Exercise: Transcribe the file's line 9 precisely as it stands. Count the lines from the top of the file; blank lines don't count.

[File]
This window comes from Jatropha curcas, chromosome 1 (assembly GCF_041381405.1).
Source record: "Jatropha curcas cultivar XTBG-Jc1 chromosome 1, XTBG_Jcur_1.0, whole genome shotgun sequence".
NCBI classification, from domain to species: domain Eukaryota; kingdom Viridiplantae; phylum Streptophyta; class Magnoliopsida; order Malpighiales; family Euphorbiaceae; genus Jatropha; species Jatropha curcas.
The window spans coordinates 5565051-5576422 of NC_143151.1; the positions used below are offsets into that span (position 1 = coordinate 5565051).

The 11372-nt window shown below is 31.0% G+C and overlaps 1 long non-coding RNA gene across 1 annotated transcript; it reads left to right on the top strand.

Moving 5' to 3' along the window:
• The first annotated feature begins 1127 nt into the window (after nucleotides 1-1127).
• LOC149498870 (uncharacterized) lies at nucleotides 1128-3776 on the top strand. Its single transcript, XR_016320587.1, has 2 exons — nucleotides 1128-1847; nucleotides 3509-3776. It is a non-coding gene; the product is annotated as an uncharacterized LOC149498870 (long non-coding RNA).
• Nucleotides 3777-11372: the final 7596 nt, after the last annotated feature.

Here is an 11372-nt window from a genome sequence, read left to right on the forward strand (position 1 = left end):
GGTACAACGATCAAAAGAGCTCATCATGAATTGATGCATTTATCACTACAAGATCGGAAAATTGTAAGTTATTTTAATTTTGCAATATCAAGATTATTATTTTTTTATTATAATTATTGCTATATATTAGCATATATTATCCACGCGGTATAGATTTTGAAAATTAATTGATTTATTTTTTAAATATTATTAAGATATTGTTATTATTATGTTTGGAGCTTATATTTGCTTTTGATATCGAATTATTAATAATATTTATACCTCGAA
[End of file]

• Nucleotides 3777-11372: the final 7596 nt, after the last annotated feature.